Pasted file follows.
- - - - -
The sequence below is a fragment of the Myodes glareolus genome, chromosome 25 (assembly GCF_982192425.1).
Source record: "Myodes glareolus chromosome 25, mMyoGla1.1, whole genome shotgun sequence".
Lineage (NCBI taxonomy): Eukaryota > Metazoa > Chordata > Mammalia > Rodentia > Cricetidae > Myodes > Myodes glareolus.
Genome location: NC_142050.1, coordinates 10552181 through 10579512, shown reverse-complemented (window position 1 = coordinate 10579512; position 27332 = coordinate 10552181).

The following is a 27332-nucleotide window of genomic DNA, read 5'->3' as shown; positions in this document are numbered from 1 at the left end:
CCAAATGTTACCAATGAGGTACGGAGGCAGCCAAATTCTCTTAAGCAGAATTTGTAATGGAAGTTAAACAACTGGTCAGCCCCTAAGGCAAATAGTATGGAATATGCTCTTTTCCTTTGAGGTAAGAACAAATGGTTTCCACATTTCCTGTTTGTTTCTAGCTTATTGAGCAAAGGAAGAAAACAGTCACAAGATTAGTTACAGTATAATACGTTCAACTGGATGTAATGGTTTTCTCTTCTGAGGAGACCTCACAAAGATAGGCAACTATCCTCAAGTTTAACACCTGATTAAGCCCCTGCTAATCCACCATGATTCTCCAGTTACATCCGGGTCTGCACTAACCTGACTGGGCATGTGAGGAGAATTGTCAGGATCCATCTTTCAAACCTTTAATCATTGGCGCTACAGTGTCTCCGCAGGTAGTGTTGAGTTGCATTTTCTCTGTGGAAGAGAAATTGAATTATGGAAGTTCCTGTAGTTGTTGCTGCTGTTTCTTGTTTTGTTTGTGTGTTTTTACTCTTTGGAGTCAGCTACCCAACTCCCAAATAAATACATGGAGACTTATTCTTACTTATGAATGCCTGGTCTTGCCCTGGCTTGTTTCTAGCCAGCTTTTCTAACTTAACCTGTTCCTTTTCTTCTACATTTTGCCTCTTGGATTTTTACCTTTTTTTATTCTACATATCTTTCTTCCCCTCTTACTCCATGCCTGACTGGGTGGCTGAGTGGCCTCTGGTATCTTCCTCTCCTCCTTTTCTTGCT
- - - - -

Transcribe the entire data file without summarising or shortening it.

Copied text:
The sequence below is a fragment of the Myodes glareolus genome, chromosome 25 (assembly GCF_982192425.1).
Source record: "Myodes glareolus chromosome 25, mMyoGla1.1, whole genome shotgun sequence".
Lineage (NCBI taxonomy): Eukaryota > Metazoa > Chordata > Mammalia > Rodentia > Cricetidae > Myodes > Myodes glareolus.
Genome location: NC_142050.1, coordinates 10552181 through 10579512, shown reverse-complemented (window position 1 = coordinate 10579512; position 27332 = coordinate 10552181).

The following is a 27332-nucleotide window of genomic DNA, read 5'->3' as shown; positions in this document are numbered from 1 at the left end:
CCAAATGTTACCAATGAGGTACGGAGGCAGCCAAATTCTCTTAAGCAGAATTTGTAATGGAAGTTAAACAACTGGTCAGCCCCTAAGGCAAATAGTATGGAATATGCTCTTTTCCTTTGAGGTAAGAACAAATGGTTTCCACATTTCCTGTTTGTTTCTAGCTTATTGAGCAAAGGAAGAAAACAGTCACAAGATTAGTTACAGTATAATACGTTCAACTGGATGTAATGGTTTTCTCTTCTGAGGAGACCTCACAAAGATAGGCAACTATCCTCAAGTTTAACACCTGATTAAGCCCCTGCTAATCCACCATGATTCTCCAGTTACATCCGGGTCTGCACTAACCTGACTGGGCATGTGAGGAGAATTGTCAGGATCCATCTTTCAAACCTTTAATCATTGGCGCTACAGTGTCTCCGCAGGTAGTGTTGAGTTGCATTTTCTCTGTGGAAGAGAAATTGAATTATGGAAGTTCCTGTAGTTGTTGCTGCTGTTTCTTGTTTTGTTTGTGTGTTTTTACTCTTTGGAGTCAGCTACCCAACTCCCAAATAAATACATGGAGACTTATTCTTACTTATGAATGCCTGGTCTTGCCCTGGCTTGTTTCTAGCCAGCTTTTCTAACTTAACCTGTTCCTTTTCTTCTACATTTTGCCTCTTGGATTTTTACCTTTTTTTATTCTACATATCTTTCTTCCCCTCTTACTCCATGCCTGACTGGGTGGCTGAGTGGCCTCTGGTATCTTCCTCTCCTCCTTTTCTTGCT